• Kitchenless City
    Anna Puigjaner
    Puente Editores, 2018
    Anna Puigjaner

Anna Puigjaner, Kitchenless City, selection of New York kitchenless apartment facades, 1871-1929. Courtesy of the author.

During the second half of the nineteenth century, several architectural proposals appeared in the United States—from housing to urban planning—which included spaces and collective domestics services. At that time, in the middle of a deep process of industrialization and city population growth, both housing and collectivity were deeply understood as tools for social transformation. By the end of the century, cities like New York were filled with apartment houses that lacked kitchens. Instead, these apartments were supplied with domestic services which included collective kitchens, dining rooms, centralized vacuum systems, nurseries, shared maids, etc. These projects, which proposed the creation of collective domestic services, allowed the displacement of some domestic elements, habitually fitted inside the limits of the house, towards the public sphere. In this process of domestication, the elimination of the kitchen from the house was substantial for the construction of the collective.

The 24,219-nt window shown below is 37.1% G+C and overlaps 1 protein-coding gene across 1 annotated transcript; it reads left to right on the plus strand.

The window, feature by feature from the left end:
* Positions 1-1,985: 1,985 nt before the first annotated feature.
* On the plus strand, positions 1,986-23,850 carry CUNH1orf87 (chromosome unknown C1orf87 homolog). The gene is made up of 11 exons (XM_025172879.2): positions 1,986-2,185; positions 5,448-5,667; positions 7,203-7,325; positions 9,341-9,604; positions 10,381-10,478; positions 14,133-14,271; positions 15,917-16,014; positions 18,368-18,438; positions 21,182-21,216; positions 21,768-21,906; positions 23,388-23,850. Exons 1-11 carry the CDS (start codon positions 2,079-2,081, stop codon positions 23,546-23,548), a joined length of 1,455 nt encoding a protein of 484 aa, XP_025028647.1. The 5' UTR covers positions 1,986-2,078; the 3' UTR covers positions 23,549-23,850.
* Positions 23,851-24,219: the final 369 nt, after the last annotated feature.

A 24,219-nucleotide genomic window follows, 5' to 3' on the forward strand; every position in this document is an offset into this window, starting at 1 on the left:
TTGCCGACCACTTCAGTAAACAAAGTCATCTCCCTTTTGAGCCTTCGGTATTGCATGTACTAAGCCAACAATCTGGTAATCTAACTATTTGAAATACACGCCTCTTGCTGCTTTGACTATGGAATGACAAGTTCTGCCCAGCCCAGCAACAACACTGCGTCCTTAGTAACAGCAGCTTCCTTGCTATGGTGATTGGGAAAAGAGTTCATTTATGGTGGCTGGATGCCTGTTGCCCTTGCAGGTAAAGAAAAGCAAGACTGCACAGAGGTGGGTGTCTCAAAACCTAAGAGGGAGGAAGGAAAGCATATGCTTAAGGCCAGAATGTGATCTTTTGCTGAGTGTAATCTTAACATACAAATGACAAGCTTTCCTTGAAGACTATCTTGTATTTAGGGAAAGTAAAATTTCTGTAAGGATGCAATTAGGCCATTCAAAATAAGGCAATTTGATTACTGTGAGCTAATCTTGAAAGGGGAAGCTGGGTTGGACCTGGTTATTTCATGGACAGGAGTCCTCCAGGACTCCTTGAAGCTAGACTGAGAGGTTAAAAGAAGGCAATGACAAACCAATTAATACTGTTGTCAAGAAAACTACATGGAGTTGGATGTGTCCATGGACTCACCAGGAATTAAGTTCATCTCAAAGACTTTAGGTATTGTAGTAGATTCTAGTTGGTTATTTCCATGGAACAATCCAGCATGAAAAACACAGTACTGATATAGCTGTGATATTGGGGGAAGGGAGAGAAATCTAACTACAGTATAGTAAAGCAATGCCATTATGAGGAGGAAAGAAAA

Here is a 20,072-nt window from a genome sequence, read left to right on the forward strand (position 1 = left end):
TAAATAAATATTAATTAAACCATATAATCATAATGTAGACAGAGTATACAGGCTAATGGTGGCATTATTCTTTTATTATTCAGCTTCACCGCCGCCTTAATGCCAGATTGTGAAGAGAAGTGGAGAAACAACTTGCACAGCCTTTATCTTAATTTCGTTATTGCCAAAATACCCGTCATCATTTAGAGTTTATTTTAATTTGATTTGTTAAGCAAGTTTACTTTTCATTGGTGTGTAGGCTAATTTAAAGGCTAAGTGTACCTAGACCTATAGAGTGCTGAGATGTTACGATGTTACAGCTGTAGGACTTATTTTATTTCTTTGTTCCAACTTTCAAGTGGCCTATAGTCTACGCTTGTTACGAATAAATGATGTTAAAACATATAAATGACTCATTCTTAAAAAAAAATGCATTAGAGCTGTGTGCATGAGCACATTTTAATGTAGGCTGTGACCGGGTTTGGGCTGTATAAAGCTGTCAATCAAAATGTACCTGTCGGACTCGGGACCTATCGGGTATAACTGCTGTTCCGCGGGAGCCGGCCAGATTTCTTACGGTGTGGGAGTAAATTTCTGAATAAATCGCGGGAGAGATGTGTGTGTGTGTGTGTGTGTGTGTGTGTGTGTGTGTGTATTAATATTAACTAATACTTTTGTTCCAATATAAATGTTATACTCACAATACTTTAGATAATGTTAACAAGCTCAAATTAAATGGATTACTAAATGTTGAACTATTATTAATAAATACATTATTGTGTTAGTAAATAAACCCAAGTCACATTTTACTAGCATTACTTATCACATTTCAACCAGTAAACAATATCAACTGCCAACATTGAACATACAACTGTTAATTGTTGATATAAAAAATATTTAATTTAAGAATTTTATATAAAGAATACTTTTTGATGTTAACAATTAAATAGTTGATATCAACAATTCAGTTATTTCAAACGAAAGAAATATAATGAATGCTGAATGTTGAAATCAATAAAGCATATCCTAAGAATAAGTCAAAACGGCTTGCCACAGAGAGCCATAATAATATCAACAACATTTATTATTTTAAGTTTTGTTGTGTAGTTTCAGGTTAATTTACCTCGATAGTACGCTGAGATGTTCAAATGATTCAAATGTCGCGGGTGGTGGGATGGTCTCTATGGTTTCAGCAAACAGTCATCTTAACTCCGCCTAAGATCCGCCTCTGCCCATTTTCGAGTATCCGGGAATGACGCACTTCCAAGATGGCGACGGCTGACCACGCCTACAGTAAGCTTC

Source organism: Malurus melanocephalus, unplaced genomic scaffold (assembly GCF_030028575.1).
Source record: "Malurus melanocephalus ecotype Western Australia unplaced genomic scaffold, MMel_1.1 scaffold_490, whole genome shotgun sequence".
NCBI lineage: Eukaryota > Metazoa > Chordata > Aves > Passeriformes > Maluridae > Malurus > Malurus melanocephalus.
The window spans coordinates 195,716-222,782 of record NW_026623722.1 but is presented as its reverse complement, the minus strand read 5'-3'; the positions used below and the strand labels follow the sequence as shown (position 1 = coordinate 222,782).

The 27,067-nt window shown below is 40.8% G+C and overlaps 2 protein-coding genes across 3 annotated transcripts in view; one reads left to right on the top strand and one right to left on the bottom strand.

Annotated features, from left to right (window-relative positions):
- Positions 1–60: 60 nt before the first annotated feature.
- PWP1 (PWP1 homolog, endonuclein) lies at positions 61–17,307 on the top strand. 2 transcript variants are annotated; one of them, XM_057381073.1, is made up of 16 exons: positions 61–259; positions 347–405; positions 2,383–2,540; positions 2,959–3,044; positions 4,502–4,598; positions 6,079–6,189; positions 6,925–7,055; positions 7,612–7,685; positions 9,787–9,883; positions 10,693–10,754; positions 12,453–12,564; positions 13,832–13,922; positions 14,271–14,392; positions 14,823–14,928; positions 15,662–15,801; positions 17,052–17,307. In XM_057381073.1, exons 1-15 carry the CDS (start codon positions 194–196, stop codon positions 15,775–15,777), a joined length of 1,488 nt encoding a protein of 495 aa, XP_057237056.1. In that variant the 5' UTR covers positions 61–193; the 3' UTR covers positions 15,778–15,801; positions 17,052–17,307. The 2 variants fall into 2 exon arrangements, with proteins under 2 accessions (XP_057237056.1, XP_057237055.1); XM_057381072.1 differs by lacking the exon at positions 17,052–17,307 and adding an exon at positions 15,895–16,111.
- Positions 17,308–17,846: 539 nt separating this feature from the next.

Anna Puigjaner is an architect, editor, and researcher. Puigjaner is the cofounder of the architectural office MAIO, which works on spatial systems that allow theoretical and practical positions converge. She is currently teaching at the Royal College of Arts in London and at the Barcelona School of Architecture. Puigjaner has lectured at the Metropolitan Museum of Art; Graduate School of Architecture, Planning and Preservation at Columbia University; Yale University; Berkeley University; University of California, Los Angeles; Faculdade de Arquitectura da Universidade de Lisboa; and Brussels UCL-LOCI, among others. MAIO's works have been published in international magazines such as Domus, A10, Monocle, Frame, and Detail, among others; exhibited at Biennale di Venezia, Chicago Architecture Biennial, The Museum of Modern Art, and at the Art Institute of Chicago; and awarded several times including FAD Award. Her personal research is focused on Kitchenless Cities, housing with collective kitchens, where the elimination of the kitchen from the house allows the domestication of the urban sphere. Her project has been awarded with the 2016 Wheelwright Prize from Harvard Graduate School of Design.